British police said duped into permitting neo-Nazi rally
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British police said duped into permitting neo-Nazi rally

‘Blood and Honour’ members told local authorities outdoor gathering was fundraising event to benefit UK military charity

Neo-Nazis attend an event to mark the anniversary of the death of Blood and Honour founder in Camridgeshire, Britain on September 23 and 24. (screen capture: BBC News)
Neo-Nazis attend an event to mark the anniversary of the death of Blood and Honour founder in Camridgeshire, Britain on September 23 and 24. (screen capture: BBC News)

British police were duped into permitting a neo-Nazi rally to take place last month, after they were told the large outdoor gathering was a charity event to benefit injured soldiers.

Almost 400 white supremacists from across Europe descended on the in the quiet rural village of Haddenham on September 23 and 24 to mark the anniversary of the death of Ian Stuart Donaldson, who founded white supremacist group Blood and Honour.

According to the BBC, rally organizers told Cambridgeshire Police the rally was a fundraising event for British military charity Help for Heroes. The application submitted to police and the local planning council listed the rally as a “private party with music.”

The farmer who rented his field to the group, also said he was unaware of the white supremacist nature of the event.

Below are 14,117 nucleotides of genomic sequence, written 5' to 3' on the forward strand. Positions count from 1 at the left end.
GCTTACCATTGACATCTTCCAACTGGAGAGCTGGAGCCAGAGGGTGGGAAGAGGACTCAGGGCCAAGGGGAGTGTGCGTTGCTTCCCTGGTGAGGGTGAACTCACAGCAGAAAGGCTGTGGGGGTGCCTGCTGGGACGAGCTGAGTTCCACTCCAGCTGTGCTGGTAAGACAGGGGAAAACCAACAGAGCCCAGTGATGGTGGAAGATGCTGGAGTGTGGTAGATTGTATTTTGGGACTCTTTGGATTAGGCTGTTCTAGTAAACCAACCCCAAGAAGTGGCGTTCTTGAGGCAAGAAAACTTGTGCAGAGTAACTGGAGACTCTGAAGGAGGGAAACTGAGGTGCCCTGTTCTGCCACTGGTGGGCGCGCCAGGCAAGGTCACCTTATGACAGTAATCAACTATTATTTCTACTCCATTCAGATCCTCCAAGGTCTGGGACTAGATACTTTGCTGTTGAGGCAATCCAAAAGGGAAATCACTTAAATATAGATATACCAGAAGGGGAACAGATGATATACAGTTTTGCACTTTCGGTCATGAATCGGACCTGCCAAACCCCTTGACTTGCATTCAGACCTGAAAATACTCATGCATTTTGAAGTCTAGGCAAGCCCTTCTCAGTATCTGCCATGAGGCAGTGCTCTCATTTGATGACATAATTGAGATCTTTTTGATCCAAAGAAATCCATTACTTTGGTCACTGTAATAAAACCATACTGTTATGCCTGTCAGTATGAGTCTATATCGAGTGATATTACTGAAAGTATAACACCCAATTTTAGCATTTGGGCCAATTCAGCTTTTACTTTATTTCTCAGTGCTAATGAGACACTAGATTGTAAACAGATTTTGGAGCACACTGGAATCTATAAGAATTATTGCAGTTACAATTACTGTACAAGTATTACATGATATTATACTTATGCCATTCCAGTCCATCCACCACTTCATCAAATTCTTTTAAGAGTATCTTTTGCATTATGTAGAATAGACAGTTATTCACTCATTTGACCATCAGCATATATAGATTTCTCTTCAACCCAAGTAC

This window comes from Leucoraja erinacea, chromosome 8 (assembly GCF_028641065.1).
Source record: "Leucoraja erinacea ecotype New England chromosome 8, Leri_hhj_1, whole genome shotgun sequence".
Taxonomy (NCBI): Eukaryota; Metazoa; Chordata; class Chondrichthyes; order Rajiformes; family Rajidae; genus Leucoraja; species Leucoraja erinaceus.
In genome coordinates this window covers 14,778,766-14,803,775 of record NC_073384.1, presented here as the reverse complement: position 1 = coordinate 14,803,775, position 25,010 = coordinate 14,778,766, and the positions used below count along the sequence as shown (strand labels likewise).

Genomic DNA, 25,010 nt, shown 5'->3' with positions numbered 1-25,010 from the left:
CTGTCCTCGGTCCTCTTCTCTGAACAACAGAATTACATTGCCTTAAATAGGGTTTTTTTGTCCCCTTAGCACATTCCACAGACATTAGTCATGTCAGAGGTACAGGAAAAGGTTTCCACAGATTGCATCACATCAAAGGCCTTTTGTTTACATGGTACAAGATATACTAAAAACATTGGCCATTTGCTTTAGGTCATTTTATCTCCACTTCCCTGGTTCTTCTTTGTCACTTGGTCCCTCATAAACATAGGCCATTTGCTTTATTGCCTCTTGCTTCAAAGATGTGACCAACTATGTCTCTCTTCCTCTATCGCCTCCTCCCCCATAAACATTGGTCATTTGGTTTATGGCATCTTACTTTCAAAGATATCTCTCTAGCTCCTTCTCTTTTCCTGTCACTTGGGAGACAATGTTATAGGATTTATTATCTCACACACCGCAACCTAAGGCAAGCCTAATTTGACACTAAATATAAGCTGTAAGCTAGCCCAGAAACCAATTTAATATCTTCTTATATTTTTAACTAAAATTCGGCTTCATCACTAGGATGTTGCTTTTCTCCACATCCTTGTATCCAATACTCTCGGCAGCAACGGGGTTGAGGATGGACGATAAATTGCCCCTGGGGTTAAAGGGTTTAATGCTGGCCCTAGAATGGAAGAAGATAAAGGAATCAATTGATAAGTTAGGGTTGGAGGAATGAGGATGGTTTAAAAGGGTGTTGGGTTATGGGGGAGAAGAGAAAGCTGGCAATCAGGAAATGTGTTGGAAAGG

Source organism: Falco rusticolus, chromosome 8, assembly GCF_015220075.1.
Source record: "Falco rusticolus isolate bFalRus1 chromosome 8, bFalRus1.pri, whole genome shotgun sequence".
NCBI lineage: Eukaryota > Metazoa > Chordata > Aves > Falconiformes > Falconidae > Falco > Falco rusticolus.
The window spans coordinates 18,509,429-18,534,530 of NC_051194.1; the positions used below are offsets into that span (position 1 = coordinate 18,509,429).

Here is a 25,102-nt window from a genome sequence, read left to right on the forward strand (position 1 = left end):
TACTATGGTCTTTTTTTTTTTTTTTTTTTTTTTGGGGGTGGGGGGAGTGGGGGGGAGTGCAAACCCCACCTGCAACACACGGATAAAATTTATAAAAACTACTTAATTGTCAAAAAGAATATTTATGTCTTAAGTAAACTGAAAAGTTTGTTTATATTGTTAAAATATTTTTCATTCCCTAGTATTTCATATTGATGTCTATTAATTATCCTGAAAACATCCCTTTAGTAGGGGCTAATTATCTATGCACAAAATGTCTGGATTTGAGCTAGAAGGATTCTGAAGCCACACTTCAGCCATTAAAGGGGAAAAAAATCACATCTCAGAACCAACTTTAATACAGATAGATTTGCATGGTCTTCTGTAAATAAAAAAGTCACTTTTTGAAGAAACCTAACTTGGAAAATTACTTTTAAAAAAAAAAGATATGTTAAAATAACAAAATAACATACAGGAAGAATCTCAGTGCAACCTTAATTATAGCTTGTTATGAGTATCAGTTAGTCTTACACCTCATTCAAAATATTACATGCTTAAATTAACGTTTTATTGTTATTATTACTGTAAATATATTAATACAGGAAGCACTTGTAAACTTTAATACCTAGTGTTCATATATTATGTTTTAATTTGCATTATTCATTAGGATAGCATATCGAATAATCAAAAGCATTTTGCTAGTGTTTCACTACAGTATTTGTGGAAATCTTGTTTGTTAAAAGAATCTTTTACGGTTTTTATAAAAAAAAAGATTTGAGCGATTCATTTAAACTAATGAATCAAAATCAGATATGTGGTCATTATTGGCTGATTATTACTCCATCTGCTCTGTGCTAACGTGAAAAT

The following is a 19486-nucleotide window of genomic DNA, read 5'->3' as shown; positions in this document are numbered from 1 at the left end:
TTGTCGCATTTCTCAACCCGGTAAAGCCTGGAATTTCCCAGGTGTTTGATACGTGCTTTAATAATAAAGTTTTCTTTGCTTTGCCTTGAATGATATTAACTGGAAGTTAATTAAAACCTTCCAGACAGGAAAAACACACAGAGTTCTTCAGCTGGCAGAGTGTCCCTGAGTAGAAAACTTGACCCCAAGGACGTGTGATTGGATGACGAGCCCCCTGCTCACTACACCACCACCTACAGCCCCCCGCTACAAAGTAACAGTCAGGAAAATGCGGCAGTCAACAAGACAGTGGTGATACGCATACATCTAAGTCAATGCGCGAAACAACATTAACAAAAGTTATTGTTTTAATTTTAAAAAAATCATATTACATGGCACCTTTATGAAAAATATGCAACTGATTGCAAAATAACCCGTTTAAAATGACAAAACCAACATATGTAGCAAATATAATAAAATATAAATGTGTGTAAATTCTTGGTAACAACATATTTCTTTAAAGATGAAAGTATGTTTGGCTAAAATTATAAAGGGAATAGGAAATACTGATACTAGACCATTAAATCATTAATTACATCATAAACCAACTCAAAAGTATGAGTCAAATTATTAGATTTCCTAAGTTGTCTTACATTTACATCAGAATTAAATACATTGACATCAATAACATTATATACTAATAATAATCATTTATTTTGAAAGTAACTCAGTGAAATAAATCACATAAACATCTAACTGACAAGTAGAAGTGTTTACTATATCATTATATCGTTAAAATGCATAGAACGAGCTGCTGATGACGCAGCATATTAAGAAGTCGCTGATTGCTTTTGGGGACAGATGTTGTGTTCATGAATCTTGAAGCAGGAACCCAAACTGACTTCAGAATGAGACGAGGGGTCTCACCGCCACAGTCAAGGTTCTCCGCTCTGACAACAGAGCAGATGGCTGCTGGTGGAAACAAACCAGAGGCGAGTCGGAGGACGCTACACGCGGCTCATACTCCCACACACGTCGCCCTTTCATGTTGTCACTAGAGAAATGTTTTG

“When we found out what it was we did not take any money for it,” he told British newspapers. “We won’t be renting the field out to anybody again.”

https://www.youtube.com/watch?v=SDBVS9vAbcw

Blood and Honor describes itself as a movement that offers an “alternative lifestyle to the drug infested, pro homosexual, race mixing scene fanatically pushed by today’s powers to be.”

The group has been banned in a number of countries across Europe and in Russia. Reports in British media said three-quarters of those attending the rally traveled from Germany, Poland and the Netherlands.

For several years, Blood and Honour have held memorial events on the anniversary of group founder Donaldson’s death in a car crash in 1993 in Britain.

Hope for Heroes, a charity that assists injured servicemen and their families, said it was unaware of the event and firmly denied any involvement in the rally.

Mark Gardner from Community Security Trust, a British group working against anti-Semitism, told the BBC that it appeared that somebody had “pulled the wool over the police’s eyes.”

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